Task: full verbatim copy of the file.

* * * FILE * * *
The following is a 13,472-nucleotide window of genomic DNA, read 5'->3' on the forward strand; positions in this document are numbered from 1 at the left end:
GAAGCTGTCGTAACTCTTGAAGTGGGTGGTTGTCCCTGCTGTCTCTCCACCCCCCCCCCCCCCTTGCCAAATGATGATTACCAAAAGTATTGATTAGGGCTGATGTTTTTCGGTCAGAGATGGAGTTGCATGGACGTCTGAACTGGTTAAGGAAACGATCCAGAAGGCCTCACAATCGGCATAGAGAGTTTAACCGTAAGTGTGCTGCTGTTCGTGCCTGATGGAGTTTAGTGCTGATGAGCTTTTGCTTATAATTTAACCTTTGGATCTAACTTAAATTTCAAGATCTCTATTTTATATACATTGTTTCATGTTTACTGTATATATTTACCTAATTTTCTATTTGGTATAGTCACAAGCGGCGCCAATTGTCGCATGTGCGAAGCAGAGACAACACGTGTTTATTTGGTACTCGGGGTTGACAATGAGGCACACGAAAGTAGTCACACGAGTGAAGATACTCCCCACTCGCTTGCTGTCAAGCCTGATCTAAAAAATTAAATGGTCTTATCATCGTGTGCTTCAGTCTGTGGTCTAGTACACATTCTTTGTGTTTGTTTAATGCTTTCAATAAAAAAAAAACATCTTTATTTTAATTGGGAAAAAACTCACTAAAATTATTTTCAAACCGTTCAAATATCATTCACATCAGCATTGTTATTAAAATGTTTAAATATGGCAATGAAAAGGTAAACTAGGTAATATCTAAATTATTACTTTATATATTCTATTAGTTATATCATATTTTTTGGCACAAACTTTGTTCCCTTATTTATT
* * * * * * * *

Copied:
The following is a 13,472-nucleotide window of genomic DNA, read 5'->3' on the forward strand; positions in this document are numbered from 1 at the left end:
GAAGCTGTCGTAACTCTTGAAGTGGGTGGTTGTCCCTGCTGTCTCTCCACCCCCCCCCCCCCCTTGCCAAATGATGATTACCAAAAGTATTGATTAGGGCTGATGTTTTTCGGTCAGAGATGGAGTTGCATGGACGTCTGAACTGGTTAAGGAAACGATCCAGAAGGCCTCACAATCGGCATAGAGAGTTTAACCGTAAGTGTGCTGCTGTTCGTGCCTGATGGAGTTTAGTGCTGATGAGCTTTTGCTTATAATTTAACCTTTGGATCTAACTTAAATTTCAAGATCTCTATTTTATATACATTGTTTCATGTTTACTGTATATATTTACCTAATTTTCTATTTGGTATAGTCACAAGCGGCGCCAATTGTCGCATGTGCGAAGCAGAGACAACACGTGTTTATTTGGTACTCGGGGTTGACAATGAGGCACACGAAAGTAGTCACACGAGTGAAGATACTCCCCACTCGCTTGCTGTCAAGCCTGATCTAAAAAATTAAATGGTCTTATCATCGTGTGCTTCAGTCTGTGGTCTAGTACACATTCTTTGTGTTTGTTTAATGCTTTCAATAAAAAAAAAACATCTTTATTTTAATTGGGAAAAAACTCACTAAAATTATTTTCAAACCGTTCAAATATCATTCACATCAGCATTGTTATTAAAATGTTTAAATATGGCAATGAAAAGGTAAACTAGGTAATATCTAAATTATTACTTTATATATTCTATTAGTTATATCATATTTTTTGGCACAAACTTTGTTCCCTTATTTATT